A quick return, if life indulg'd defire,
Should prove the witness of your faithful fire-
Give willing WALLIS to his OBRA's arms,
For OBRA then had empire, and had charms!-
Pour at her feet-fond tribute of his heart!
The richest products diftant realms impart-
Whate'er for ufe or ornament design'd,
What decks the perfon or delights the mind,
Should here transplanted own his folt ring hand,
Bloom all around, and bless the lovely land..

Canft thou forget, how cheerful, how content
TAHEITEE'S fons their days of pleasure spent!
With rifing morn they fought the healthful fream,
And walk'd, or work'd till fultry noon-tide came,
Then focial join'd, from vain diftinctions free,
In mirth convivial round the spreading tree,
While tuneful flutes, and warbling wood-notes near,
In rival trains still charm'd the lift'ning ear:
At grateful eve they mix'd the artless tale,
The jeft, the dance, the vegetable meal;
Paid the last visit at some fountain's head,
To cleanfe, and cool them for the peaceful bed;
Deem'd the bright fun declin'd for them alone,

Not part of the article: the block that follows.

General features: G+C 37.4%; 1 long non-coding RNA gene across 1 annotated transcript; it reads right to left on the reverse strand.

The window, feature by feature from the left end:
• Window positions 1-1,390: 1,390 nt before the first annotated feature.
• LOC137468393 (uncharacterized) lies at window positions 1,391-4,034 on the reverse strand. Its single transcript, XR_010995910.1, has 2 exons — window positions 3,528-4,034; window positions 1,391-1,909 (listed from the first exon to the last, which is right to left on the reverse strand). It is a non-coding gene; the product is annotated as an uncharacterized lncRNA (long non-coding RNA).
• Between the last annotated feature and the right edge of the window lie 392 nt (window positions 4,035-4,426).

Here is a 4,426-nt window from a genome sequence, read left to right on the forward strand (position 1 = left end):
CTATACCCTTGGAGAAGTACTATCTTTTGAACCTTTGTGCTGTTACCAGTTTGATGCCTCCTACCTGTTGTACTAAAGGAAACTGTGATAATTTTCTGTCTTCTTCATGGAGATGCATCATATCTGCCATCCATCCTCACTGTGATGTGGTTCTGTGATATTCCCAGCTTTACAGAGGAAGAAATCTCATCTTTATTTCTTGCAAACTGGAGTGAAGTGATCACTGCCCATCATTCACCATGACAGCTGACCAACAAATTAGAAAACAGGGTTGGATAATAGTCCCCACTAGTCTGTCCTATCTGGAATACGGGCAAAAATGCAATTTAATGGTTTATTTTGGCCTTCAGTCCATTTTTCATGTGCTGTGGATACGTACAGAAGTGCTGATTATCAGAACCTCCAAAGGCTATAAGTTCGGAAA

These ifles the world, and all the world their own.
The incidents, though not peculiarly ftriking, are in gene-
ral well imagined; nor is the verfification, except where a pro-
vincial rhyme accidentally obtrudes itfelf, deficient in harmony.

If there be any thing to which we can object in the conduct of this poem, it is, that Oberea fometimes forgets that fhe is an O'taheiteean. Her fentiments and ideas are frequently more European than is altogether confiftent with her character and fituation and yet, though we have thought it neceffary to start this objection, we muft, at the fame time, ingenuously confefs that we do not fee how it could easily have been avoided.

ART. VIII. The Speeches of Ifæus in Caufes concerning the Law of Succeffion to Property at Athens, with a prefatory Difcourfe, Notes critical and hiftorical, and a Commentary. By William Jones, Efq; Barrifter at Law, Fellow of University College, Oxford. 4to. ios. 6d. fewed. Dilly. 1779.


HESE Speeches make their appearance in an English drefs with every advantage of which they are fufceptible. Ifus was a lawyer, and he has here found a lawyer for his commentator: Ifæus was an orator, and he is fortunate in having a critic of confiderable reputation and talents for his tranf lator. In the profecution of his undertaking Mr. Jones fhews himself perfectly well qualified for this double office. To have refcued from the perplexity and ignorance of grammarians the


works of an author whom the difficulty of his forenfic terms has well nigh banished from the schools, implies no fmall praise. But this is only the fecondary aim of the prefent work: whatever may be thought of the general utility of philological refearches, Mr. Jones wishes to fhew that ancient literature may be applied to many valuable purposes beyond those intended at the school or the college.